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Race Relations Discussed At Greenburgh Forum

GREENBURGH, N.Y. – People from across Westchester County addressed the discrepancies here among blacks and Latinos on Saturday afternoon at Greenburgh Town Hall.

Panelists spoke and listened to concerns in a discussion titled “Civil Rights and Wrongs,” where concerns ranged from a lack of jobs for black and Latino youths to the basic perception of the community, both from outsiders and those living here.

Damon Jones, the New York representative for Black Law Enforcement in America, said that crime — especially gun violence — has been an important issue to tackle in black and Latino communities in Westchester County.

“The education system only graduates 50 percent of black and Latino students,” Jones said. “We need our elected officials to cross party lines and address this. We can start by having a dialogue to make Westchester County a place where everyone can benefit — not just some people.”

Mount Vernon City Court Judge William Edwards said it is a problem that the New York State criminal justice system treats 16- and 17-year-olds as adults. Edwards said they should be treated as juveniles — along with 18-, 19- and 20-year-olds — adding that it makes no sense to send a 16-year-old kid to prison for a year for stealing a bucket of chicken.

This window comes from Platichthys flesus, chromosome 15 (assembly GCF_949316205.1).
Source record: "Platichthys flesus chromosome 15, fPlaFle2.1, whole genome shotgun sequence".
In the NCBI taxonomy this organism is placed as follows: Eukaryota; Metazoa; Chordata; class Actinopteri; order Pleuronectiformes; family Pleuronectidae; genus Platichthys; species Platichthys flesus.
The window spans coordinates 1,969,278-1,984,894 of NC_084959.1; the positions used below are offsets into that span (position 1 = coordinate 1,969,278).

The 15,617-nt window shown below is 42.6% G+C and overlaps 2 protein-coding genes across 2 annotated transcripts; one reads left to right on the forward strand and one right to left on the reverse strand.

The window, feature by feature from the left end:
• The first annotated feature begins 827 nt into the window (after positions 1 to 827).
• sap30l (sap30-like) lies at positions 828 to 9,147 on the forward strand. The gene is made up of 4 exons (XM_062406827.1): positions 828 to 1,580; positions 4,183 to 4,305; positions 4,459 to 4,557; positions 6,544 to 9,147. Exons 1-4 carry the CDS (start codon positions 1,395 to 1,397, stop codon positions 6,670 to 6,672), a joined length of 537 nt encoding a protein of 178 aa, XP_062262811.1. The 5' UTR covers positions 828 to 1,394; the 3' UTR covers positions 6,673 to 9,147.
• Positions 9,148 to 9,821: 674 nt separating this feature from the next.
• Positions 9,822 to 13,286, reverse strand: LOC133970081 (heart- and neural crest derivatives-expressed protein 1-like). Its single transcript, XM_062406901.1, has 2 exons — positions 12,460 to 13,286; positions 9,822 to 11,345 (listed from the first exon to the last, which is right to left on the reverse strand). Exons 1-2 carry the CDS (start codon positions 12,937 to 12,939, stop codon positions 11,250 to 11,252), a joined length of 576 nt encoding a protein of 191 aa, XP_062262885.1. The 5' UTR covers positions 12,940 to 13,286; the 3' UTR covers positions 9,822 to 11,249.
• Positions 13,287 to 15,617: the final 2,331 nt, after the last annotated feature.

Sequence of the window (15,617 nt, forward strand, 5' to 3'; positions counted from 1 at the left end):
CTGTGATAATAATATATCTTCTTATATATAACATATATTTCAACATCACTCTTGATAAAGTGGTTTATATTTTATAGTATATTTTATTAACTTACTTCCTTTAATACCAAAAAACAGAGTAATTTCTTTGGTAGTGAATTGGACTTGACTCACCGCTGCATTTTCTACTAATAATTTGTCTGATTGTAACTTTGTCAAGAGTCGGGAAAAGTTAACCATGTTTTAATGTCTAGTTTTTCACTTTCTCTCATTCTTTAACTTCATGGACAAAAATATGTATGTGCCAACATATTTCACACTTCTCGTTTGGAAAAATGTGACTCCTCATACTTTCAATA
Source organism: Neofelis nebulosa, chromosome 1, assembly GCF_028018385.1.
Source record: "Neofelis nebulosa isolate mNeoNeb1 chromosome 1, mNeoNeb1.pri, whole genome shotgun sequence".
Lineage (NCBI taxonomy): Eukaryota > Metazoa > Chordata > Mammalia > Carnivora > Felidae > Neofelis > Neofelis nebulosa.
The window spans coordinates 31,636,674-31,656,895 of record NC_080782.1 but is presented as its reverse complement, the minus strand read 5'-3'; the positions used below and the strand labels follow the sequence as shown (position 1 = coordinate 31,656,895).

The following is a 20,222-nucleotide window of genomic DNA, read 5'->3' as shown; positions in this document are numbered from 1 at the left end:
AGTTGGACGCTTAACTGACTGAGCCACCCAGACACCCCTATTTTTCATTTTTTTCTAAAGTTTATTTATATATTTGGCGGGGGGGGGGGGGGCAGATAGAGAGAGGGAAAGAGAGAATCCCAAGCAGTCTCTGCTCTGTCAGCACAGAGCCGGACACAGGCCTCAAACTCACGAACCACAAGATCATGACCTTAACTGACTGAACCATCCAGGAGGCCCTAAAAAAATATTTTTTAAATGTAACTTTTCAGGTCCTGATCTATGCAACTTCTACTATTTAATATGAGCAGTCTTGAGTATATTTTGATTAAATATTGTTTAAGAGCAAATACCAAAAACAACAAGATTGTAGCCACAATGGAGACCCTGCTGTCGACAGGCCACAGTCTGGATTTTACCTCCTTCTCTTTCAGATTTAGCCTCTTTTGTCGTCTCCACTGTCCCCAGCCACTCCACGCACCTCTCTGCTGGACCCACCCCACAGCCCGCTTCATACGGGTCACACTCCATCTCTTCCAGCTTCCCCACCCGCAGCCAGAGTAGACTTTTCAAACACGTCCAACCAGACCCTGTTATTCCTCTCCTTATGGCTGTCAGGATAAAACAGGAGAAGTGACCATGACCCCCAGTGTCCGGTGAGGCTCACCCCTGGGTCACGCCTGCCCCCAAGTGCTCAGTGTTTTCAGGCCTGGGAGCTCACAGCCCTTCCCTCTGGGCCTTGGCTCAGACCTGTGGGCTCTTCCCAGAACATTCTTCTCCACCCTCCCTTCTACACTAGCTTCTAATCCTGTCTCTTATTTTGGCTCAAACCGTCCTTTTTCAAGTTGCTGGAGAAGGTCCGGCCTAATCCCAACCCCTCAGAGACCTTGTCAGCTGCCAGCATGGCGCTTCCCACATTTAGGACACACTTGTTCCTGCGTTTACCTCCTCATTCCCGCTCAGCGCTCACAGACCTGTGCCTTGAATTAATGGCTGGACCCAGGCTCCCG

“I would give him 60 days,” Edwards said. “We always talk rehabilitation but that can’t happen with youth that hasn’t been habilitated.”

Frank Williams, head of the White Plains Youth Bureau, said that part of the problem stems from parents not having enough money for food, which affects their children. Williams said that summer jobs for youths have greatly decreased, and many young people’s dreams of becoming athletes, musicians or rappers are mostly unrealistic.

“It starts in school,” Williams said. “When they graduate high school, a lot of them fall by the wayside. We need to start fixing the problem at the early stages of development.”

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